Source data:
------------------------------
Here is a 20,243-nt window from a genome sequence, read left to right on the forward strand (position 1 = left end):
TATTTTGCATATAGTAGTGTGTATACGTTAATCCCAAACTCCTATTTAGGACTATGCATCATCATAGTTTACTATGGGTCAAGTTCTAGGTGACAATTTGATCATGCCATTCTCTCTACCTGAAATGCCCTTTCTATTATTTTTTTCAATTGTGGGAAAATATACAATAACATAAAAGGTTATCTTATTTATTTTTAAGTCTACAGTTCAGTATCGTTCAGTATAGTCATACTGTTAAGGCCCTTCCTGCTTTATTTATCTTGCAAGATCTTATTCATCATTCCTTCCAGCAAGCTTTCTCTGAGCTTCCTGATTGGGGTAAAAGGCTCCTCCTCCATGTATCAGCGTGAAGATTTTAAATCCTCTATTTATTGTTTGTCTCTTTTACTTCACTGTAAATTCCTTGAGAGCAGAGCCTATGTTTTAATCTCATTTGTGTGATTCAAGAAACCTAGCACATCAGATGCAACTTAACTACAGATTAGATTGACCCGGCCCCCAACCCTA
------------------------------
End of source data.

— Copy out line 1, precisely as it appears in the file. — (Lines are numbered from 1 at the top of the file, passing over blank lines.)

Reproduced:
Here is a 20,243-nt window from a genome sequence, read left to right on the forward strand (position 1 = left end):